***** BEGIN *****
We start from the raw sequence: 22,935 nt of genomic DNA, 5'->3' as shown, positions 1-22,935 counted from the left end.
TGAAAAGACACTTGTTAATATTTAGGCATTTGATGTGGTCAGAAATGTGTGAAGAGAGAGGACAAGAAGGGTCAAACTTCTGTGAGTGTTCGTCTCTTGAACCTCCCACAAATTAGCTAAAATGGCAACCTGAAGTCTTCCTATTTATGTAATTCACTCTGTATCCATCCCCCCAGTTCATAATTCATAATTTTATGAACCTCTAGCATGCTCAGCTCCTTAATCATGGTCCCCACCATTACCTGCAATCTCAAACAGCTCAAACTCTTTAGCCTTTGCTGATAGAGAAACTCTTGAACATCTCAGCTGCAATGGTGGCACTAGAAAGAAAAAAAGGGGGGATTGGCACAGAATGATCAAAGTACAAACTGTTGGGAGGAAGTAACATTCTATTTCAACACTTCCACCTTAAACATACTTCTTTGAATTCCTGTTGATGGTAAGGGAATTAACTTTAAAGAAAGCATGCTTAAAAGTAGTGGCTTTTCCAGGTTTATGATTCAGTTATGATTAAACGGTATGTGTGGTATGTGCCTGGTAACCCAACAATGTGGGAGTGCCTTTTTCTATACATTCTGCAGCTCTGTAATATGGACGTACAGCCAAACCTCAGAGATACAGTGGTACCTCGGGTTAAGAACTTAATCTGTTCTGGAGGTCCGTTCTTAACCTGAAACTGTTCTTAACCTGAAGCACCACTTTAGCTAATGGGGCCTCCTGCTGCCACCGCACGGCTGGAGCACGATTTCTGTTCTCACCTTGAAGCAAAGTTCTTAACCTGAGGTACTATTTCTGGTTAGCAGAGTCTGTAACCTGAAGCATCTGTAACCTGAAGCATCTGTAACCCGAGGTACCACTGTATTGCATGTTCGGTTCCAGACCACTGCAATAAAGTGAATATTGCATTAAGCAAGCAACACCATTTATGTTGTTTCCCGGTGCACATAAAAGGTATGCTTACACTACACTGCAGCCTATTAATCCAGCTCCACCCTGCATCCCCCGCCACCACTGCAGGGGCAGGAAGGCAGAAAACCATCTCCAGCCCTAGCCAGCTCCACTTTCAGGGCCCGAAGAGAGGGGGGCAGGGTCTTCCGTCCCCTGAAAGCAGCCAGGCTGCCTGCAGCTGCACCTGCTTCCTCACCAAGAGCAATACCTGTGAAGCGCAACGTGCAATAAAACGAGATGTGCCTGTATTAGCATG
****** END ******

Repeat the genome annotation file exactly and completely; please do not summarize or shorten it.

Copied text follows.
We start from the raw sequence: 22,935 nt of genomic DNA, 5'->3' as shown, positions 1-22,935 counted from the left end.
TGAAAAGACACTTGTTAATATTTAGGCATTTGATGTGGTCAGAAATGTGTGAAGAGAGAGGACAAGAAGGGTCAAACTTCTGTGAGTGTTCGTCTCTTGAACCTCCCACAAATTAGCTAAAATGGCAACCTGAAGTCTTCCTATTTATGTAATTCACTCTGTATCCATCCCCCCAGTTCATAATTCATAATTTTATGAACCTCTAGCATGCTCAGCTCCTTAATCATGGTCCCCACCATTACCTGCAATCTCAAACAGCTCAAACTCTTTAGCCTTTGCTGATAGAGAAACTCTTGAACATCTCAGCTGCAATGGTGGCACTAGAAAGAAAAAAAGGGGGGATTGGCACAGAATGATCAAAGTACAAACTGTTGGGAGGAAGTAACATTCTATTTCAACACTTCCACCTTAAACATACTTCTTTGAATTCCTGTTGATGGTAAGGGAATTAACTTTAAAGAAAGCATGCTTAAAAGTAGTGGCTTTTCCAGGTTTATGATTCAGTTATGATTAAACGGTATGTGTGGTATGTGCCTGGTAACCCAACAATGTGGGAGTGCCTTTTTCTATACATTCTGCAGCTCTGTAATATGGACGTACAGCCAAACCTCAGAGATACAGTGGTACCTCGGGTTAAGAACTTAATCTGTTCTGGAGGTCCGTTCTTAACCTGAAACTGTTCTTAACCTGAAGCACCACTTTAGCTAATGGGGCCTCCTGCTGCCACCGCACGGCTGGAGCACGATTTCTGTTCTCACCTTGAAGCAAAGTTCTTAACCTGAGGTACTATTTCTGGTTAGCAGAGTCTGTAACCTGAAGCATCTGTAACCTGAAGCATCTGTAACCCGAGGTACCACTGTATTGCATGTTCGGTTCCAGACCACTGCAATAAAGTGAATATTGCATTAAGCAAGCAACACCATTTATGTTGTTTCCCGGTGCACATAAAAGGTATGCTTACACTACACTGCAGCCTATTAATCCAGCTCCACCCTGCATCCCCCGCCACCACTGCAGGGGCAGGAAGGCAGAAAACCATCTCCAGCCCTAGCCAGCTCCACTTTCAGGGCCCGAAGAGAGGGGGGCAGGGTCTTCCGTCCCCTGAAAGCAGCCAGGCTGCCTGCAGCTGCACCTGCTTCCTCACCAAGAGCAATACCTGTGAAGCGCAACGTGCAATAAAACGAGATGTGCCTGTATTAGCATG